(Billy Bragg doubling up on a triple show run)
Enmore Theatre, March 21
LIKE THEY TELL YOU in year nine drama class, junior cricket or second level NXIVM, there’s nothing like having a cause to fight for to lift your motivation, and with it your energy. And when that happens you can drag everyone else with you. Take Mr William Bragg for example.
Billy Bragg – playing tonight with keyboardist Niall Anderson – could never be accused of phoning it in on any of the tours I’ve seen since 1987, if for no other reason than as he has most often toured alone there is nowhere to hide lethargy or distraction. You can’t be the milkman of human kindness if you can’t be arsed even filling the bottle.
But I doubt anyone could argue that there is an extra gust of wind beneath his wings these days as his lifelong commitment to inclusivity irrespective of class, race, sexuality or inexplicable fondness for a team other than West Ham has found common cause with not just a resurgent interest in unionism (the ABC staff standing near me punching the air during There Is Power In A Union a couple of days ahead of their strike, would agree) and Indigenous acknowledgement, but the rights of transgender and non-binary people.
A combination not coincidentally currently opposed by the same reactionary forces he’s been fighting since attending his first Rock Against Racism concert, right up to actual Nazis. On the streets of Melbourne. In 2023.
This is evident not just in the songs selected but in the once again long, once again passionate, between-song monologues that upbraided libertarians (but not, he was keen to point out to the fuzzy of hearing, librarians) and pearl-clutchers, while exhorting the rest of us to amend and not just attend. And maybe laugh at Morrissey.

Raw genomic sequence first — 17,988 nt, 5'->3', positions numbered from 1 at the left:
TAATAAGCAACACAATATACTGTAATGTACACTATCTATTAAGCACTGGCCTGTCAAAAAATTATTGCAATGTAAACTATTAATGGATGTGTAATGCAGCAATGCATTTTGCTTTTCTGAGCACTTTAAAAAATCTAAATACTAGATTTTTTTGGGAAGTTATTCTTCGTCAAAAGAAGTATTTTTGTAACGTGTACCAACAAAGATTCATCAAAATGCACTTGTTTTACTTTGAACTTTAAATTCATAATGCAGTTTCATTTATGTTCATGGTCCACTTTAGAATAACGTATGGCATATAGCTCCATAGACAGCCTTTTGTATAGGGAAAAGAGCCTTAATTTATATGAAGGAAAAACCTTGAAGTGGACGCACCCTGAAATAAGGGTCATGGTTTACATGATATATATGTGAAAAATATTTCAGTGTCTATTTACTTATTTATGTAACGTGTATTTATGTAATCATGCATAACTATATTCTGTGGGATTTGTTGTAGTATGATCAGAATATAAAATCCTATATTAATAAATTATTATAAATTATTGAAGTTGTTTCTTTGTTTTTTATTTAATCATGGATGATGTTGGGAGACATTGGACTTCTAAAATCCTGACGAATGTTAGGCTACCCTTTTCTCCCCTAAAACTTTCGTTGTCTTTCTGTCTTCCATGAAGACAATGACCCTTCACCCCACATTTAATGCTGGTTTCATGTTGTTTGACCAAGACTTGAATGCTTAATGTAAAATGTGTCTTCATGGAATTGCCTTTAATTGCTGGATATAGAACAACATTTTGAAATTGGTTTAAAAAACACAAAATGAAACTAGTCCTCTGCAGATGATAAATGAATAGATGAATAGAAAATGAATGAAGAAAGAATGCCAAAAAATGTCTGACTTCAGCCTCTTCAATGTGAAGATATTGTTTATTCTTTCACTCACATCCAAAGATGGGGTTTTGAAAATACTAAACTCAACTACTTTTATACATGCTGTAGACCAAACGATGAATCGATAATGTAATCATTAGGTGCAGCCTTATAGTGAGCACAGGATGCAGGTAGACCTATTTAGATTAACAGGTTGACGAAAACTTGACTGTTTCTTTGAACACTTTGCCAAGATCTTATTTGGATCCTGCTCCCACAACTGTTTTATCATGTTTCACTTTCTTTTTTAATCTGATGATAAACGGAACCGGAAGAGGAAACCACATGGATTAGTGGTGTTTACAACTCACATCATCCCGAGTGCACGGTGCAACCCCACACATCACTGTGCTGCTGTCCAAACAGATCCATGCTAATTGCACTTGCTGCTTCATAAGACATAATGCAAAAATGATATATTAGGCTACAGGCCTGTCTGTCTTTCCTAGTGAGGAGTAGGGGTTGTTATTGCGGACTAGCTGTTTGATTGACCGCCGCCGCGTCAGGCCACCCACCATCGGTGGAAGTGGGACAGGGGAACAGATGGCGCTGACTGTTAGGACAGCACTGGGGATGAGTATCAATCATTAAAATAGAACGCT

The energy from those sections, which are too long to be called interludes, flows through everything else then, underpinning the way this show – the career-spanning opening night of three that will focus on specific albums over the next two – built from a subdued and sonically slow to balance start of A Lover Sings, The Million Things That Never Happened and Way Over Yonder In The Minor Key, to peak communal singing moments such as Sexuality, Power In A Union, and of course, the closing song, Great Leap Forwards.
Just as important as this energy flow was the thematic flow. This saw the advice he offered in Mid Century Modern to a section of his audience (“geezers my age” who once were radical but struggle with current inclusiveness) subtly hit even harder when in the next song, Valentine’s Day Is Over, he sang about our “your idea of justice becomes rougher and rougher”, just as the directness of Woody Guthrie’s All You Fascists Are Bound To Lose laid a platform for the much more playful Sexuality, which grinned at Melbourne’s anti-trans/fascists alignment, “if you stick around I bet we could find the right pronoun”.
It reinforced the emphasis of I Will Be Your Shield, a ballad in the mould of grander pop types with only keyboards, with the starker guitar return in Milkman Of Human Kindness, which offers the same sentiment but in less refined dress. And it deepened the generational and familial connections through Yarra Song and an especially moving Tank Park Salute.
It worked then: he had the motivation; we got the satisfaction. Sorted.
Ready for night two (albums one, two and three) and night three (albums four, five and six)? Yep.
Billy Bragg plays the Enmore Theatre tonight and Wednesday.
Also playing The Northern, Byron Bay, March 26; The Tivoli, Brisbane, March 29-31; Freo Social, Fremantle, April 4-6; National Folk Festival, Canberra, April 8-9.
18. Yarra Song
19. Tank Park Salute